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Roadside call boxes possible

by Greg Risling

The push to place call boxes along county roads has gained more attention in El Dorado County.

Consultants from the Capitol Valley Regional Service Authority for Freeways and Expressways informed El Dorado County Transportation Commission members Thursday about a regional plan to install roadside phones. Five Northern California counties – Sacramento, San Joaquin, Sutter, Yolo and Yuba – fund the program by charging an extra dollar on residents’ vehicle registrations.

EDCTC Executive Director Matt Boyer said he will find out on April 16 whether the county can also jump on board.

“The commission has directed me to ask the SAFE board if we can still be part of the program,” Boyer said. “It will be cheaper to be a part of a multi-agency effort than going on our own if this issue is approved locally.”

Gaining consensus may prove difficult. The county’s supervisors have visited the issue several times but never took any formal action because they needed an endorsement from both city councils in South Lake Tahoe and Placerville. The word from the Tahoe council in February 1995 was the project would be more of a burden than a benefit. No vote was ever taken, according to city records.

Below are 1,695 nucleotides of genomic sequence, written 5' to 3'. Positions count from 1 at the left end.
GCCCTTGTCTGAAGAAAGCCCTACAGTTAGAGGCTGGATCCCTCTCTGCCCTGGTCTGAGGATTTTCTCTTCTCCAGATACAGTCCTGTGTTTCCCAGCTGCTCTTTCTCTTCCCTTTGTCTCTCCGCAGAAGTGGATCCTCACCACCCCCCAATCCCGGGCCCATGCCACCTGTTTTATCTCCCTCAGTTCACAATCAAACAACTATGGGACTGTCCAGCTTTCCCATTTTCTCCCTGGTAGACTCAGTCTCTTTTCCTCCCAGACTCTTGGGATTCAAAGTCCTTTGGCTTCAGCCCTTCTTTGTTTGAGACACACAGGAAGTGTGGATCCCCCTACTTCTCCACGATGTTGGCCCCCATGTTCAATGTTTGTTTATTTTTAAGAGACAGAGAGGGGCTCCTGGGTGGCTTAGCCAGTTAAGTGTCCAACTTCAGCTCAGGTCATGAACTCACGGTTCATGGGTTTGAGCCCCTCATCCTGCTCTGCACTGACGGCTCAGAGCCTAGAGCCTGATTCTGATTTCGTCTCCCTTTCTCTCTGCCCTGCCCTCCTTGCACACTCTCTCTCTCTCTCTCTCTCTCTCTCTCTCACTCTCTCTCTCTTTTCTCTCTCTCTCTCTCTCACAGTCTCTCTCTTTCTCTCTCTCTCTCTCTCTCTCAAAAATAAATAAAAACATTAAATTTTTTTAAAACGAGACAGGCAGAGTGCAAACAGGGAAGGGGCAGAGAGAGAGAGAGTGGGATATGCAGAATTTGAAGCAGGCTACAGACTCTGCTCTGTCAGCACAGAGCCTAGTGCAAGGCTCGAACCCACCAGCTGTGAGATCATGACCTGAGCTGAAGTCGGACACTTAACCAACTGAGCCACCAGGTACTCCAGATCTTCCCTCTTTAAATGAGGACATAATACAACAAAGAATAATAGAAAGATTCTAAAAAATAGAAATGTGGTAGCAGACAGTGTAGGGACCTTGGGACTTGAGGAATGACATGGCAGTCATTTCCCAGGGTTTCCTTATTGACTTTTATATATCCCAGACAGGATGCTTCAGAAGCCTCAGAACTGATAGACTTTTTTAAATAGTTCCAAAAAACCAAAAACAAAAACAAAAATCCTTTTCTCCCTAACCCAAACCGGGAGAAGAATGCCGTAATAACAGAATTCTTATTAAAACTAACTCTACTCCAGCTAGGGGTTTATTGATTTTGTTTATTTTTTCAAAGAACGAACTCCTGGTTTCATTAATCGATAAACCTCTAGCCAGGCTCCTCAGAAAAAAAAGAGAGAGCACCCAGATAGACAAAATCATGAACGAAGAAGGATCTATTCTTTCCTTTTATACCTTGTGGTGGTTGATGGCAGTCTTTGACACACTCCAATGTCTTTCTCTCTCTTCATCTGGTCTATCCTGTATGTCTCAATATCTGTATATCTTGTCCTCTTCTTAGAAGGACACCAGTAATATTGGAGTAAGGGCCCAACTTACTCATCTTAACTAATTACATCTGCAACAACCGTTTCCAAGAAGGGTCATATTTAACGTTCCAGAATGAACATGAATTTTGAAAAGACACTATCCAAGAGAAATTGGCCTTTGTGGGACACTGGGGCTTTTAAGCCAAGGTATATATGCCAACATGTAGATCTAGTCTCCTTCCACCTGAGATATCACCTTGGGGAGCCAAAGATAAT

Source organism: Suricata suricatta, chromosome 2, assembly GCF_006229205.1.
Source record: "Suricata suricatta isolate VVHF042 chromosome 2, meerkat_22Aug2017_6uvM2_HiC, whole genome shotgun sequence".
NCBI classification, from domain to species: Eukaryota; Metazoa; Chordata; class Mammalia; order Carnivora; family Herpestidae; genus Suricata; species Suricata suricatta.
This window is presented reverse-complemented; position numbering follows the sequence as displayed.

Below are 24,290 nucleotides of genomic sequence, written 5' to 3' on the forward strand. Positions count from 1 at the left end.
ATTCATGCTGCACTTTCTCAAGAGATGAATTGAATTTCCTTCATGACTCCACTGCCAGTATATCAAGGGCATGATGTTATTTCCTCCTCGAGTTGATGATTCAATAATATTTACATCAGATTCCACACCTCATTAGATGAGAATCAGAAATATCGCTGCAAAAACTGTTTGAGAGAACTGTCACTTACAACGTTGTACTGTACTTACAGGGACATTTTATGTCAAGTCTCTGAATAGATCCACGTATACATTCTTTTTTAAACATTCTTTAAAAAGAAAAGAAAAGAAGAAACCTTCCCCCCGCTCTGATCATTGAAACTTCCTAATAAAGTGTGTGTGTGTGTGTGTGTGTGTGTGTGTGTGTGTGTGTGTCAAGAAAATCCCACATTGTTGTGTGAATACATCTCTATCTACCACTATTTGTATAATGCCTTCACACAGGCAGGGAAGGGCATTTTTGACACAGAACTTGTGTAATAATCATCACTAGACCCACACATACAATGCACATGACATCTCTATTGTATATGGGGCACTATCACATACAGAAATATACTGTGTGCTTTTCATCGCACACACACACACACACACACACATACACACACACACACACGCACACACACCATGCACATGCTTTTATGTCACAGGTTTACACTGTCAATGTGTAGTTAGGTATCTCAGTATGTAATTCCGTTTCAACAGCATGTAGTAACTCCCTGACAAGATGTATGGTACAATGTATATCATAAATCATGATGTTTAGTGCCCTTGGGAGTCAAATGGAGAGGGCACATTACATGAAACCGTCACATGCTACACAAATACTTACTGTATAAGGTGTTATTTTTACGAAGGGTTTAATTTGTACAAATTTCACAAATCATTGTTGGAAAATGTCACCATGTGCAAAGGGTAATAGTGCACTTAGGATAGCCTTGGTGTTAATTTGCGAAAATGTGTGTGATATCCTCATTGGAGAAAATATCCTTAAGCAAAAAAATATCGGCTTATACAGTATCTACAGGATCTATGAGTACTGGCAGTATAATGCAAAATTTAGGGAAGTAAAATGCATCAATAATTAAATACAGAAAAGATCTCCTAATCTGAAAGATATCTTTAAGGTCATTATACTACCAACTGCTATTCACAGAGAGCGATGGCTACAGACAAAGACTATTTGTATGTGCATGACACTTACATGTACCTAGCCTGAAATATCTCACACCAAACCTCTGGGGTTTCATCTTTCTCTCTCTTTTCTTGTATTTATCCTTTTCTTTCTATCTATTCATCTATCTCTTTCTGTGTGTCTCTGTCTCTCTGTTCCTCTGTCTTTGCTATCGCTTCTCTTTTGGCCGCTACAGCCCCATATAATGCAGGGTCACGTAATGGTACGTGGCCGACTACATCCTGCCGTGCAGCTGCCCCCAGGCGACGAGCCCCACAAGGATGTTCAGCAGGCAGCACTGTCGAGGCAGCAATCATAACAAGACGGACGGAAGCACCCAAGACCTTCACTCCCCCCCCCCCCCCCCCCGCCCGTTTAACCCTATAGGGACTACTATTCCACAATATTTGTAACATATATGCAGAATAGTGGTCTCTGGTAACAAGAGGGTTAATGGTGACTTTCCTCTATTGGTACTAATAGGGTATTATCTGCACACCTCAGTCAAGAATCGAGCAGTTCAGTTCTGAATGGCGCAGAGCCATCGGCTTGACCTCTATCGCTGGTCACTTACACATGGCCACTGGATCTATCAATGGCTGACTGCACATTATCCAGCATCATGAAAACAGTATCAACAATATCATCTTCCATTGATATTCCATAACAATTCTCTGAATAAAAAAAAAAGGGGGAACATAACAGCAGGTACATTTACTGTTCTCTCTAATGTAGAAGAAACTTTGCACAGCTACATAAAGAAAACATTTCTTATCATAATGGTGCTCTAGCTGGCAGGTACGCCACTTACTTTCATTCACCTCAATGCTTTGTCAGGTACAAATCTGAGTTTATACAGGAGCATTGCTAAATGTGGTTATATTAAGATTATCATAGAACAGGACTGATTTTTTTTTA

Installing call boxes on U.S. Highway 50 would pose some problems. At higher elevations, stranded motorists may not be able to use the emergency phones because they would be buried underneath snow berms. The standard half-mile distance between the call boxes wouldn’t apply in El Dorado County because there aren’t enough turnouts or shoulders on the Sierra road.

But call boxes are effective in other parts of California, according to SAFE Senior Planner David Young. Overseeing the five-county entity, Young estimates that 4,000 to 5,000 calls are received by the California Highway Patrol each month from the jurisdictions. There are roughly 17,000 emergency phones across California.

“I think the program is excellent and I’d like to see a statewide system,” Young said. “It will be up to the individual counties in the meantime to decide whether call boxes are needed in their area.”

Boyer said that the low priority given by CHP dispatch to call box requests may change, thanks to a pilot program in San Diego County. Currently, a dispatcher takes all of the roadside calls but in dire emergencies passes them on to a 911 operator.

“Approximately 20 percent of emergency phone calls by motorists are 911 calls,” Boyer said. “I believe in the concept of the call box program. It would be beneficial to a population that mostly visits the area and our residents as well.”

Tahoe Daily Tribune E-mail: tribune@tahoe.com

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